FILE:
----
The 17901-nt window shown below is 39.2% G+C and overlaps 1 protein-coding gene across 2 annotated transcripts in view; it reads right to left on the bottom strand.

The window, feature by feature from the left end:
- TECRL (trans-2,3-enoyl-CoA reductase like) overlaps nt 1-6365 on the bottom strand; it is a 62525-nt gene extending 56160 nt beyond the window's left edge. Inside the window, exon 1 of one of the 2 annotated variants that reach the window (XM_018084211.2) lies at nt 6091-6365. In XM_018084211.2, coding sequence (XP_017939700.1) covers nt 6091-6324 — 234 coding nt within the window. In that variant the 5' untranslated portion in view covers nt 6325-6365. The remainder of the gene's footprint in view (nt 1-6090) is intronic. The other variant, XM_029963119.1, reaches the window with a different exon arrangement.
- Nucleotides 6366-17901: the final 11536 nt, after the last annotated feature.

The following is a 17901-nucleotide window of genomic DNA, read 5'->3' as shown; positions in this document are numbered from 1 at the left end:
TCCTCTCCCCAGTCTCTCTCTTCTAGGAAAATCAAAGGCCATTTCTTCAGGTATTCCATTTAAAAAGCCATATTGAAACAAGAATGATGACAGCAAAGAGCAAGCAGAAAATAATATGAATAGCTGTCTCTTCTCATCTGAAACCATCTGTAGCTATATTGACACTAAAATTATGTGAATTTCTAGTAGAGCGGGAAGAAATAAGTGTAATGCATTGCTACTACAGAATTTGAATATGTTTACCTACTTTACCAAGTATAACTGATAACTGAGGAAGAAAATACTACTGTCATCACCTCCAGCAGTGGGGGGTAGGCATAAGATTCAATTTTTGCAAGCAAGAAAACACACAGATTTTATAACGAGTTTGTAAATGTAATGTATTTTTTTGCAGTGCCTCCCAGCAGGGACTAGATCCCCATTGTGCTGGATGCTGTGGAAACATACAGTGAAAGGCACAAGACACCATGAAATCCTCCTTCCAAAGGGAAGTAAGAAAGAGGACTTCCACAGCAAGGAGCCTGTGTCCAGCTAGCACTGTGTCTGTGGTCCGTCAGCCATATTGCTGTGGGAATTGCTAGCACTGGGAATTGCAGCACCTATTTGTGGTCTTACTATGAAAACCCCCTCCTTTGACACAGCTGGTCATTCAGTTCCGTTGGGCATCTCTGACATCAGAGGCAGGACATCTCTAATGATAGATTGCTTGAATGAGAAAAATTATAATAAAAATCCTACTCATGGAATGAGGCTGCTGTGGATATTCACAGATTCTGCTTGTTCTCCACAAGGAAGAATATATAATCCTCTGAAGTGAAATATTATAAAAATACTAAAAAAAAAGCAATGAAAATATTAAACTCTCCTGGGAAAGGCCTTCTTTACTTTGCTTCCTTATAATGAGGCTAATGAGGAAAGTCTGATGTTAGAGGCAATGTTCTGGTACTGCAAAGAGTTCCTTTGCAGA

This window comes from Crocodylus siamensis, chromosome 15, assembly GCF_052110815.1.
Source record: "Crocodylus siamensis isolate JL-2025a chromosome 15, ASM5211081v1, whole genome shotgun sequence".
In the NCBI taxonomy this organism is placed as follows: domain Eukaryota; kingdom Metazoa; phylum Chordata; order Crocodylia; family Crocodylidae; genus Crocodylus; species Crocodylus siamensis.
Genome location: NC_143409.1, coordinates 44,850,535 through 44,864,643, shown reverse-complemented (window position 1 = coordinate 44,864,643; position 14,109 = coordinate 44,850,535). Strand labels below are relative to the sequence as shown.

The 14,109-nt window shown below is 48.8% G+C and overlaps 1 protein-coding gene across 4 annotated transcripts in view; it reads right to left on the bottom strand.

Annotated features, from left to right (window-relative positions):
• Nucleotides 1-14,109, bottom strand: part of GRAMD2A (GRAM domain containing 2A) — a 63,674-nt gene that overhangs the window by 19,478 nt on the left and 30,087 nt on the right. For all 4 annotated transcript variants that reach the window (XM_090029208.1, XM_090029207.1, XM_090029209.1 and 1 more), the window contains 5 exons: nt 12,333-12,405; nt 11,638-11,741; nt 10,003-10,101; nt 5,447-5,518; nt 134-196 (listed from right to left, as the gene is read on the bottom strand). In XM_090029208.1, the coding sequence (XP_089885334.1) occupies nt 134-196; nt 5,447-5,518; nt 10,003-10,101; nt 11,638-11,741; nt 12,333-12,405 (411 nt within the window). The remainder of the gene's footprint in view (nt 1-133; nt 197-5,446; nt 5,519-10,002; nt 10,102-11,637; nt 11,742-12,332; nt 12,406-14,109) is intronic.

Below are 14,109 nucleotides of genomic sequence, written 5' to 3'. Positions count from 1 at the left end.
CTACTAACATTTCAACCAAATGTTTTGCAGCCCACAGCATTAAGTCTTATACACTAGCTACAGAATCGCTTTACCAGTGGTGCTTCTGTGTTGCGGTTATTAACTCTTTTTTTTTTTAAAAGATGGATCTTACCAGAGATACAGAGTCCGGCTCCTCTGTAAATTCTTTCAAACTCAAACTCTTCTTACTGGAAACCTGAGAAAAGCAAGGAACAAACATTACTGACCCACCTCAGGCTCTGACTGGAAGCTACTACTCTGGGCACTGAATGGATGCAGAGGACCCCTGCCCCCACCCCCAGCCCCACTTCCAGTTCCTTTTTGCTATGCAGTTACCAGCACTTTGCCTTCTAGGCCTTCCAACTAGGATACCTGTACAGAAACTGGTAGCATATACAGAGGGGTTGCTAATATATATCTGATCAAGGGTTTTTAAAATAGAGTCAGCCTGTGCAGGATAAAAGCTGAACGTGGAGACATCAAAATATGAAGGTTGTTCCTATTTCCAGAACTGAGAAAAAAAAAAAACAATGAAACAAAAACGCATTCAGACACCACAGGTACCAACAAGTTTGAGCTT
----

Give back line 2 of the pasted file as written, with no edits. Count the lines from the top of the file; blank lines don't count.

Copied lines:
The window, feature by feature from the left end: